If your customers can’t reach you after a disaster, they may find someone else who can help. Don’t jeopardize your business. Have a plan to continue your operations, and let your customers know where to find you.

  • Have a plan in place to communicate with key clients after a disaster.
  • If your building is severely damaged, you may need to open a temporary location to continue operations. Thinking about possible options before disaster strikes can save valuable time following a disaster.

Protecting Essential Data after a Disaster

Make sure your primary data is backed up digitally to prevent loss in a disaster. This includes financial records, employee and customer information, and any other critical data you need to keep your business running. Cloud backup is the safest, most secure means of protecting essential data from natural disasters.

Commercial Insurance Coverage

Purchase adequate commercial insurance for your building, business equipment, and inventory. Just as important, be sure you have business interruption coverage. Many businesses have enough insurance to replace what they lose, but not enough to recover lost earnings. This can cause your business to fail.

Maine Business Insurance

For information on commercial insurance coverage and costs, contact Noyes Hall & Allen Insurance in South Portland, ME. We offer a choice of Maine’s top business insurance companies. We can help you find the right fit for your business. We’re independent and committed to you.

Don’t Be Left in the Dark – Safely Survive a Power Outage

by Kayla Bachelder, Concierge Agent, Noyes Hall & Allen Insurance

Ahh, a stormy night at home. Nowhere to be. You’re on the couch with a nice cup of tea, wrapped in your favorite blanket, about to watch your favorite movie.

What’s that? Did the lights flick—oh no!  Power outage!

Silence. The dog growls in the sudden darkness. The cat springs from his favorite spot on the back of the couch, causing you to spill your hot tea everywhere. Complete chaos! How long will the power be out? What will go wrong before the lights come back on?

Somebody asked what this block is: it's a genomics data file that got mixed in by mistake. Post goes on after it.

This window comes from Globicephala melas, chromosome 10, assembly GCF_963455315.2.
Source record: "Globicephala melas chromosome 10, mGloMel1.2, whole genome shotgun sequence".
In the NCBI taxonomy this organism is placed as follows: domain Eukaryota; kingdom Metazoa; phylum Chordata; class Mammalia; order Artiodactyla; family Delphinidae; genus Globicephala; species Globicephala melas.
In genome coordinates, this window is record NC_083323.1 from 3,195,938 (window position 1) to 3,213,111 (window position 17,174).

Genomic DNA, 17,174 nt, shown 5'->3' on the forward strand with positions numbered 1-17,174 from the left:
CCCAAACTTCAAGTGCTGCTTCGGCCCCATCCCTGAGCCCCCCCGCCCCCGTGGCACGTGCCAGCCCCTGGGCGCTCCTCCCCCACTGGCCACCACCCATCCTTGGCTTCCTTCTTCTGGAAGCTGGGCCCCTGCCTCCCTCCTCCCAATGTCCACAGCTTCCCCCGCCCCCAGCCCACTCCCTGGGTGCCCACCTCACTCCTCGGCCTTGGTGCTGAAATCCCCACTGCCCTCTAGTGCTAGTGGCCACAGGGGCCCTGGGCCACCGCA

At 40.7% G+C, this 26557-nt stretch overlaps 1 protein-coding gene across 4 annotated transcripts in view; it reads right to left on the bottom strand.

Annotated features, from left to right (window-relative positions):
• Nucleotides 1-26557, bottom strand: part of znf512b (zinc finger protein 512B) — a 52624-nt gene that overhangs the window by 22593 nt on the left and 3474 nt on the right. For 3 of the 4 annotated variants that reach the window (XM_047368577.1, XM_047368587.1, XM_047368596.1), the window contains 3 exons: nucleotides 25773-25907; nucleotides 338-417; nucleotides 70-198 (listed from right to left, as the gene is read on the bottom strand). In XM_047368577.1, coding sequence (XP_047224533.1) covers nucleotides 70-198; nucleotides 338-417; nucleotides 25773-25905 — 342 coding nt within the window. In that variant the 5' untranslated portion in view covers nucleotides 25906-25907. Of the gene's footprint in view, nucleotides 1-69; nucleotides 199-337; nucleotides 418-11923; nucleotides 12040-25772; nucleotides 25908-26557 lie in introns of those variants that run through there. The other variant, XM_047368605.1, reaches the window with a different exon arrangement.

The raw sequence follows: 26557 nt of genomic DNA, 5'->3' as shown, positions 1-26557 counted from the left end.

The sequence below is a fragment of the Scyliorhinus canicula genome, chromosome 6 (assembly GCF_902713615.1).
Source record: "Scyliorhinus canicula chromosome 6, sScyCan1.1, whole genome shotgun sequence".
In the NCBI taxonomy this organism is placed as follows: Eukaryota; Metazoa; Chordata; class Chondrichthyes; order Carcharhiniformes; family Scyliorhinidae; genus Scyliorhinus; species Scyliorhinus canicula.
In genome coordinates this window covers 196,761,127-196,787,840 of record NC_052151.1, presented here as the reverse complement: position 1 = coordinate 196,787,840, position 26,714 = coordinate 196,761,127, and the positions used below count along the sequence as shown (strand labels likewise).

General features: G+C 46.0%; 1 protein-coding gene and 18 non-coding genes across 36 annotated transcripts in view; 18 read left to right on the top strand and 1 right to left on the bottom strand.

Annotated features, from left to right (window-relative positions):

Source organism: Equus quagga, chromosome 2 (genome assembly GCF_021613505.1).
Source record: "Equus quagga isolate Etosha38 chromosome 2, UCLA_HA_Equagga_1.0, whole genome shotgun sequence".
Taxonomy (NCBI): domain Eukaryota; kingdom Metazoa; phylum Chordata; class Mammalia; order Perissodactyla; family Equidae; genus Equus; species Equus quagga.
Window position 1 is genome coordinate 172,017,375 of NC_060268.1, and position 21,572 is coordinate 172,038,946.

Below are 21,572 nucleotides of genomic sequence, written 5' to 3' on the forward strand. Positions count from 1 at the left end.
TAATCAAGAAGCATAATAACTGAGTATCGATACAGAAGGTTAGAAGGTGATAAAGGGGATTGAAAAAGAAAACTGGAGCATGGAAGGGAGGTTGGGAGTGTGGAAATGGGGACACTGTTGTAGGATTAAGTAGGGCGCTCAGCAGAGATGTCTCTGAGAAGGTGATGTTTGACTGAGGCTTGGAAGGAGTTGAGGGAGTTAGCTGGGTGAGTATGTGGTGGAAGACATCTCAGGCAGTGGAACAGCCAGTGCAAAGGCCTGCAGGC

The Ultimate Defense: Generators

If you have an automatic generator, nothing changes. Critical heating and cooling systems and lights stay on. You continue to sip your tea, pet your cat and watch your favorite movie (some insurers offer a homeowners discount for automatic generators – ask your agent).

If you have a portable generator, it takes a few minutes to hook it up. Then you can power your most important appliances and lights. You may now carry on with your night.

Tips for portable generator owners:

  • Save instructions for properly setting up your generator. Don’t rely on your memory to do it safely.
  • Protect yourself from carbon monoxide. Never use a portable generator indoors. Keep portable generators away from windows.

For the Rest of Us

Be Prepared Before the Power Goes Out

Power outages can be unpredictable, and you never know how long your power may be out. Always be prepared.

  • Prune trees back from your house.  Even healthy tree limbs can succumb to wind or ice storms. Reduce the risk of damage or loss of electricity. Remove limbs that overhang your home, fences or driveway. 
  • Keep your chimney clean.  People who rarely use their fireplaces or wood stoves often postpone chimney cleaning. During ice storms, we’ve seen house fires caused by dirty chimneys. 
  • Always have plenty of fuel for your generator and any outdoor cooking appliances.
  • If you have an electric sump pump, consider installing a gravity activated backup.
  • Create an emergency blackout kit. Store it somewhere accessible. It won’t be helpful in the back of a closet, or out in the shed.

Emergency Blackout Kit Essentials:

  1. Basic first-aid supplies
  2. Flashlights (avoid using candles)
  3. Drinking water